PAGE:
Twenty-three years ago this weekend the Atlanta Braves signed a skinny 16-year-old outfielder from Curacao. Andruw Jones played in Macon and made a name for himself at Luther Williams Field just two years later. Then in 1996, Jones hit the big leagues at 19 and became a star in the World Series.
Jones was probably the best international prospect ever for the Braves, but back then kids from outside the country didn’t get much publicity until they made it to the States. Now, we may know of a 14-year-old in Venezuela who is looked at as the next-best prospect.
That’s how old Kevin Maitan was when his name first hit the internet. It was the fall of 2014 when reporters who cover international prospects mentioned Maitan as a future star. And even then Maitan was linked to the Braves.
But everyone had to wait until Saturday to see if the reported handshake agreement between the Braves and Maitan’s representative would stand. Even Friday there were rumors the Nationals were trying to swoop in and steal Maitan from the Braves, but there was never really any doubt. Saturday the Braves signed Maitan, considered the best prospect available in the international class this year, to a reported $4.25 million bonus.
Maitan is perhaps the best international prospect since Miguel Sano, signed by the Twins seven years ago. He’s been compared to Miguel Cabrera, Juan Gonzalez, and to put a Braves’ spin on it, even Chipper Jones.
The Braves have added a shortstop and a switch-hitter who is already 6-2, 175 pounds. Scouts love Maitan’s swing, and they project him to become a power hitter who can hit 20-25 home runs per season. With his lean frame at this age, Maitan may get taller and need to move to third base.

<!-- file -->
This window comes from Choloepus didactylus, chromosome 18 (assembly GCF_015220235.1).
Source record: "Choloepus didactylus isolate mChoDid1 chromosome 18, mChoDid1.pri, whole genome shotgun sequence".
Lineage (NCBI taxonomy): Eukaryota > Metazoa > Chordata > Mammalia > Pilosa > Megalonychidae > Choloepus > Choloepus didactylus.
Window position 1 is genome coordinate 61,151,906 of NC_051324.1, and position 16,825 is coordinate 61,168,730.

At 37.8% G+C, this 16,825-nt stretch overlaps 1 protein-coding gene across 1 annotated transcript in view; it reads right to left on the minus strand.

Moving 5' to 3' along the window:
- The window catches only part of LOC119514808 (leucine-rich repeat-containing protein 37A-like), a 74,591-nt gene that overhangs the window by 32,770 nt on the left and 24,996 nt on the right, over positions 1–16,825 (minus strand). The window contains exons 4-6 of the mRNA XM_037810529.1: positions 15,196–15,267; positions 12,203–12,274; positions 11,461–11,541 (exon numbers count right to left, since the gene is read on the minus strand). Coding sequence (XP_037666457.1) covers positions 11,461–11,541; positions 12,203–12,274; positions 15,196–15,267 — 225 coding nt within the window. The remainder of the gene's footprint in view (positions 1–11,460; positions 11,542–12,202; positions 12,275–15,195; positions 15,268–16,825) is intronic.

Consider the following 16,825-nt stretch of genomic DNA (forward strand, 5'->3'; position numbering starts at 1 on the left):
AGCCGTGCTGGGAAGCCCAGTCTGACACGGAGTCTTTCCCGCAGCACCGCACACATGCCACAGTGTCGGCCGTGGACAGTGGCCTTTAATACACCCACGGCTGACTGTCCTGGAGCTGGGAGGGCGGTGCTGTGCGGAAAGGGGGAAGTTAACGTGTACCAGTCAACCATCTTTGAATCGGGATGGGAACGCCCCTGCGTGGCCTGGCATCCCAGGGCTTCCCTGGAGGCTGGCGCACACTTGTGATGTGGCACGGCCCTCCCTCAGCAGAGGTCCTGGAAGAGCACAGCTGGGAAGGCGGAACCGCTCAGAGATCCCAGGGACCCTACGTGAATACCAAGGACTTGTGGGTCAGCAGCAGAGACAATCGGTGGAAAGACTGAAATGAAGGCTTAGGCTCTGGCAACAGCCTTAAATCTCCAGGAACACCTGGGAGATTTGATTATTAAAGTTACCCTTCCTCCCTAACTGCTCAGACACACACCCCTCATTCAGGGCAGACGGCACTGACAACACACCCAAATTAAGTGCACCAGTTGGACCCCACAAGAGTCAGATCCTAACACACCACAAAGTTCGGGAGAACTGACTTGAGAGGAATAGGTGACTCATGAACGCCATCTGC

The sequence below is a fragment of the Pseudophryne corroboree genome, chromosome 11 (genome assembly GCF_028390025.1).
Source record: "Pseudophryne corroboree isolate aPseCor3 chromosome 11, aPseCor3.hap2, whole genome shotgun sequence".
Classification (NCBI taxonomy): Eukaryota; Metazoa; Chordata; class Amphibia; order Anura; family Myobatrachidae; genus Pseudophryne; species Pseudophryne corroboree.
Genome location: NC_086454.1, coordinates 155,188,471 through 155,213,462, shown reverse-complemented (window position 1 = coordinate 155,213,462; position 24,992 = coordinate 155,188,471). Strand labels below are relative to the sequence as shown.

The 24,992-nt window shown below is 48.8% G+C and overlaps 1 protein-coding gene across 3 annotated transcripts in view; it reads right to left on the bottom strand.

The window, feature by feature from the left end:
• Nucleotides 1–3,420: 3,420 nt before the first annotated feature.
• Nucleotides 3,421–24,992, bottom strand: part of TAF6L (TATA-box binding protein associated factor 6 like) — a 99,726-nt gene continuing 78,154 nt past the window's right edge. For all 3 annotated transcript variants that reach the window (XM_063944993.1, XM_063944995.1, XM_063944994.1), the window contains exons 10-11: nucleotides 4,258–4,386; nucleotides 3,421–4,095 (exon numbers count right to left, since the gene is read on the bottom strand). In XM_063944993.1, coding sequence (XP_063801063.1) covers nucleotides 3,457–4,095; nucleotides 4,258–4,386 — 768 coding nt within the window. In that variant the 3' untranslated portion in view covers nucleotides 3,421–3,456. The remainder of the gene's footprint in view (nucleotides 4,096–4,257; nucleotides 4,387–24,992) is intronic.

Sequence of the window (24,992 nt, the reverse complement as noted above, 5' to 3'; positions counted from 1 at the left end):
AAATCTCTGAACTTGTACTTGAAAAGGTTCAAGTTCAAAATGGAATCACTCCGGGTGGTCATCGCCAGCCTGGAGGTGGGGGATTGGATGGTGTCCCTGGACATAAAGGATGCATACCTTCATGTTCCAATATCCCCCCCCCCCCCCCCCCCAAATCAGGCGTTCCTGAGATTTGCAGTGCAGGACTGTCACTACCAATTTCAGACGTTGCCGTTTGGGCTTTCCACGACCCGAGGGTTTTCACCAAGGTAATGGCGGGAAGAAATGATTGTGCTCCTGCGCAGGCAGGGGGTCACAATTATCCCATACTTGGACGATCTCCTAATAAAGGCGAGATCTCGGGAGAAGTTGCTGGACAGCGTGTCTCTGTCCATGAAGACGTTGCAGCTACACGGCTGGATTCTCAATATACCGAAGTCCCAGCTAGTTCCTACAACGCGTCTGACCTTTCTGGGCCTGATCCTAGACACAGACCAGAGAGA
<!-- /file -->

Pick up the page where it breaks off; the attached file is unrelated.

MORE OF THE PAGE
Yeah, that sounds like Chipper Jones, doesn’t it?
Maitan will not play until next season, when he’ll likely be in rookie ball in the Gulf Coast League. Then in 2018, Maitan will likely be in Rome in Low-A. If he spends one full year at each level, Maitan may not reach Atlanta until 2022. But if Maitan is really as good as advertised, or if he can become as good as Andruw Jones was, he may make it before then.
The Braves signed more heralded position players, including Venezuelan catcher Abrahan Gutierrez, who has been compared to a young Mike Piazza. Gutierrez signed for $3.5 million. There are more infielders, including Yunior Severino (Dominican Republic) and Livan Soto (Venezuela). Another infielder, Yenci Pena, could be added in two weeks when he turns 16. All three will have bonuses over $1 million.
Overall, the Braves signed 10 position players and three pitchers Saturday. That emphasis on position players compliments the strategy to target pitchers in the amateur draft. Seven of Atlanta’s top 10 draft picks last month were pitchers, and the Braves have prioritized pitchers in rebuilding the farm system since the current front office took over in October, 2014.
The Braves already had one of the best minor league systems in baseball. Even though the players signed Saturday may not play enough until next year to be fully evaluated for a prospect list, there’s little doubt the success the Braves had with this class will only elevate the status of the farm system.
Saturday was crucial in the Braves’ rebuilding process. They’ve made trades and had two drafts to bring in more talent. But in searching for the next Andruw Jones, signing a bunch of 16-year-olds this weekend may turn out to be just as important if the Braves are to get back on track in the next few years.
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